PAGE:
Friday, 25 July 2014

UNISON to ballot NHS workers for Industrial Action over Pay

UNISON members working in the NHS will be balloted for Industrial Action over Pay. The ballot will run from 28th August to 18th September.

The real value of NHS pay has been falling for five years.

Pay in the NHS has not kept in line with inflation and staff have not received an above-inflation pay rise since 2009. This year 60% of NHS staff will not get any pay rise and only those at the top of their bands will receive a 1% unconsolidated lump sum.

The 1% unconsolidated lump sum is a one-off payment which does not alter the hourly rate, so it will not count towards unsocial hours for evening, weekend or night shifts, it will not be added to overtime, it will not be added to any supplements (such as high cost area supplements, local recruitment and retention premia, or on-call arrangements) and it does not count towards pensionable pay.

If members vote ‘yes’, it is proposed that members will take action during a week in October. This is likely to start with a short stoppage followed by a defined form of action short of strike, such as insisting that members take their breaks.

Members will be sent a ballot paper with questions asking whether they are prepared to take strike action and/or action short of strike action.

We are urging members to vote yes for both strike action and action short of strike. However, we are also urging all members, whatever their view, to vote to ensure we have a high ballot turn out.

What do we want?

If UNISON members vote yes we will be taking action for an immediate 1% consolidated uplift for all and the Living Wage, to end the pay freeze for 2015-16 and increases in the future that will restore the value of NHS pay.

Health secretary Jeremy Hunt MP ignored the recommendation of a 1% increase

The independent Pay Review Body for the NHS recommended a 1% increase to all pay points for all staff across all four countries, however health secretary Jeremy Hunt MP ignored them in March and announced an unconsolidated payment for only a minority of staff in England.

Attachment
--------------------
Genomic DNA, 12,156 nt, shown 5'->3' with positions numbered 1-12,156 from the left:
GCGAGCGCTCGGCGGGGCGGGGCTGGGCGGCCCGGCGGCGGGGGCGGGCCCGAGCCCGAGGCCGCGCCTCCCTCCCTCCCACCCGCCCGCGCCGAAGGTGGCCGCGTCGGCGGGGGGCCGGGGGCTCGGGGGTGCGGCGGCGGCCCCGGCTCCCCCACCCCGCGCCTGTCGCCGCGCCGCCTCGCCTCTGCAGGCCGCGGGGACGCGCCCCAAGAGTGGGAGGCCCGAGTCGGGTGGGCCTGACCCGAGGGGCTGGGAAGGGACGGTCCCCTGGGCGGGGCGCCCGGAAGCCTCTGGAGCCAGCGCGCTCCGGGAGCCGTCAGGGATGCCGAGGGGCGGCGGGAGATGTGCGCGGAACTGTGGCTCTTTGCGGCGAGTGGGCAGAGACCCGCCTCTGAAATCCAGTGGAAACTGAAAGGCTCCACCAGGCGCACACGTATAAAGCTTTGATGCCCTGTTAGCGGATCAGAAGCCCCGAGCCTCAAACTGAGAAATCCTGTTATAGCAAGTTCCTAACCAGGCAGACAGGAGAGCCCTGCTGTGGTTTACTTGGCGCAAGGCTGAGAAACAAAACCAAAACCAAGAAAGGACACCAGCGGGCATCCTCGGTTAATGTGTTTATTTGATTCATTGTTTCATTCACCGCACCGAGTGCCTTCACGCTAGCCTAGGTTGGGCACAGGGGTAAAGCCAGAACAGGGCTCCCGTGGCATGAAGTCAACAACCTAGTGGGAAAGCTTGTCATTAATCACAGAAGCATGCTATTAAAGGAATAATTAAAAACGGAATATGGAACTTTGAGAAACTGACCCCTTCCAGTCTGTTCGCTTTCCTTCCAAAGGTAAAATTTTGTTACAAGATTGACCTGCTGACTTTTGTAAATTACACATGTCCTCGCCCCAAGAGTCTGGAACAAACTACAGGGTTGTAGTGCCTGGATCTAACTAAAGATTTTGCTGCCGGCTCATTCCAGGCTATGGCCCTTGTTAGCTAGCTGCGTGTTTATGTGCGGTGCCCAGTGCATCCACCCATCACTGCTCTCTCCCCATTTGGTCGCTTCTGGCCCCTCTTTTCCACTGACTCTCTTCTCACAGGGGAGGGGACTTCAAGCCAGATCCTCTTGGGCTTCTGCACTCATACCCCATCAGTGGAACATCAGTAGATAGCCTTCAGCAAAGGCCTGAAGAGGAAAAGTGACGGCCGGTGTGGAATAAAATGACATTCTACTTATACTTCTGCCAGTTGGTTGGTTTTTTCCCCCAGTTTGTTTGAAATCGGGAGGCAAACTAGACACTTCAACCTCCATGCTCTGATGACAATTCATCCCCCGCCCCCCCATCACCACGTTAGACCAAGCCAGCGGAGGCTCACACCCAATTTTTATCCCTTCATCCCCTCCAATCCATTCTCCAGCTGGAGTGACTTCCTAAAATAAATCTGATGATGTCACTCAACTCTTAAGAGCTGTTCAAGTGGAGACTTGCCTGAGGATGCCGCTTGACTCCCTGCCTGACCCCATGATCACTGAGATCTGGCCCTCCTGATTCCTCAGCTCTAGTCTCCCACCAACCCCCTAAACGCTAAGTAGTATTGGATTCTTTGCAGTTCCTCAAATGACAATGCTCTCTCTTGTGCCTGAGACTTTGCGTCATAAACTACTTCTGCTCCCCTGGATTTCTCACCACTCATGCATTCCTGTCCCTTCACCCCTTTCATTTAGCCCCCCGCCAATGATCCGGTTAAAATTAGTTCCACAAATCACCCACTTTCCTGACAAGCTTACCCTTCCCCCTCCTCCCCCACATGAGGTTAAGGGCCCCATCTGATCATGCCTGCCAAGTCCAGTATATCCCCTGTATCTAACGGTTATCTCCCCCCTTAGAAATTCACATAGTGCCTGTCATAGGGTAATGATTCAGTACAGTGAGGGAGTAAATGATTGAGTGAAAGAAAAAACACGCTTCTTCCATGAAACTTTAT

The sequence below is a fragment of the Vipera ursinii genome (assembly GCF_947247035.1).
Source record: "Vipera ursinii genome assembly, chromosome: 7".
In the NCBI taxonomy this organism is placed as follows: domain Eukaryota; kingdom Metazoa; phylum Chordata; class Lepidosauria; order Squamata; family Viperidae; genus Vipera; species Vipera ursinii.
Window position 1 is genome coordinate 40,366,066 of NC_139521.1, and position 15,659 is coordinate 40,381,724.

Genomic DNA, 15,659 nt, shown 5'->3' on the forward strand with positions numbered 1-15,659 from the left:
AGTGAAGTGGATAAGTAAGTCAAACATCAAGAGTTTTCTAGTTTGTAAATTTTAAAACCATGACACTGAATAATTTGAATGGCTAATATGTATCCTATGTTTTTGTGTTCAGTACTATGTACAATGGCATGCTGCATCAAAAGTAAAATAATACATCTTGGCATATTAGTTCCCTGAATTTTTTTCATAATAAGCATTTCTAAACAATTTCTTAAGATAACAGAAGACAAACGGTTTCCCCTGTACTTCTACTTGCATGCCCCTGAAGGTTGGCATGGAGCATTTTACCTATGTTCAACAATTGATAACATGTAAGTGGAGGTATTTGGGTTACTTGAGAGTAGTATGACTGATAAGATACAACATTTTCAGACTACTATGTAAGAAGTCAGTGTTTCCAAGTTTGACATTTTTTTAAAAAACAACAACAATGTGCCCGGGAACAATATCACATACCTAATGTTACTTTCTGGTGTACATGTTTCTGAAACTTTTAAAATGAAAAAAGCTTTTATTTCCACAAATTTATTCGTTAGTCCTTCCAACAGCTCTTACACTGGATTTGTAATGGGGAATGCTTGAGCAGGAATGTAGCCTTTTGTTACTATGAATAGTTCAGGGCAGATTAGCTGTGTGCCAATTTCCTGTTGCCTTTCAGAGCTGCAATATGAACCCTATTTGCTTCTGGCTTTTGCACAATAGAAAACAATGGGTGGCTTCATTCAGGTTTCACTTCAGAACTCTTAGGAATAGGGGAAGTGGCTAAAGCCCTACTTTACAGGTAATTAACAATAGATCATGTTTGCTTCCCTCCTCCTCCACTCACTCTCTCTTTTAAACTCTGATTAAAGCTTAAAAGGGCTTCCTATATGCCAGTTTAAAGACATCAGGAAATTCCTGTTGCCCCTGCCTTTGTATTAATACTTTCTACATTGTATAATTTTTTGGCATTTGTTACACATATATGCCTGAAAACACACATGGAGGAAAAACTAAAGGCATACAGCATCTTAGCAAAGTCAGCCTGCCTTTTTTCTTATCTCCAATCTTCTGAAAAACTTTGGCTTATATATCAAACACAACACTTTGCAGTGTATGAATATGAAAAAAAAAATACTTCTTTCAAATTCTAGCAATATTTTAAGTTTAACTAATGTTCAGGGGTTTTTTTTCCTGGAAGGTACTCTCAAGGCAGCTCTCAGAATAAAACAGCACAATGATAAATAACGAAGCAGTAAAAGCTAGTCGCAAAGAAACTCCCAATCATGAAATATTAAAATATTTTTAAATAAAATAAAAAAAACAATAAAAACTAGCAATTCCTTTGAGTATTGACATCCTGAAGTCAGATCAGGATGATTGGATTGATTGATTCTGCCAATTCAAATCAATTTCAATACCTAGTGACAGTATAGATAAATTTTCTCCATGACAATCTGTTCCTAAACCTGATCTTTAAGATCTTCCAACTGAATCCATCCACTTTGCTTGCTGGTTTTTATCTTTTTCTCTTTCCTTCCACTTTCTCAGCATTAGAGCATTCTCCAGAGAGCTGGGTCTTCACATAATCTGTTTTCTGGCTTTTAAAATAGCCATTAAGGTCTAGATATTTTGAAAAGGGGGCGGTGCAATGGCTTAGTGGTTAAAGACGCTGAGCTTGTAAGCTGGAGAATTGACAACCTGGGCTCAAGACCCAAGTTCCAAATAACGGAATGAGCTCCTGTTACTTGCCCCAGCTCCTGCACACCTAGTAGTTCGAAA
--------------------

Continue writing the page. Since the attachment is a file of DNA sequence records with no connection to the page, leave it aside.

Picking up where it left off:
A third of NHS staff do not get paid enough to live on

More than a third of NHS staff, who are non medical, are paid less than £21,000 a year and the bottom two pay points - bands 1 and 2 - are below the living wage. The government has failed to lift those staff out of in-work poverty. But this does not save money as people not paid enough to live on rely on in-work benefits.

Cutting pay affects whole families
Over half of UNISON members working in the NHS have school-age children, a third are carers for elderly relatives and 20% have infants.

The UK can afford to pay people enough to live on

The current living wage rates (from 4 November 2013) are £7.65 an hour outisde London, and £8.80 an hour in London. To bring the bottom two NHS pay points up to the living wage would mean an annual increase of £664 for someone on pay point one and £305 for someone pay point two.

To do that would cost:

£17.6m in England
approximately £240,000 in Northern Ireland
approximately £1.4m in Cymru/Wales
or around £19m to £20m in total across all four countries.

The total NHS budget for 2012-13 was £108.9bn and the Clinical Commissioning Groups are already reporting an under-spend of £97m for 2013/14 – enough to pay the Living Wage in England, Northern Ireland and Wales.

A pay rise for a minority is divisive

Giving an increase only to those who have reached the top of their grade is divisive and means that staff who are starting work now have to cope with increased workloads, more unpaid extra hours and fewer opportunities for promotion, but don’t get the same packages because they have not been there as long.

Cutting pay does not save jobs

Last year more than 10,000 jobs were lost as a result of the unnecessary restructuring of the NHS in England. The government has tried to argue that cutting pay means more jobs, but in fact it is making cuts to both pay and jobs. On top of that comes "downbanding", where whole grades of staff are re-graded for budget reasons.

Staff need to know they’re valued

Staff need to be treated well. The NHS is facing unprecedented challenges, telling more than half the workforce that they are not worth even a tiny pay rise will not help to engage them in meeting these challenges.

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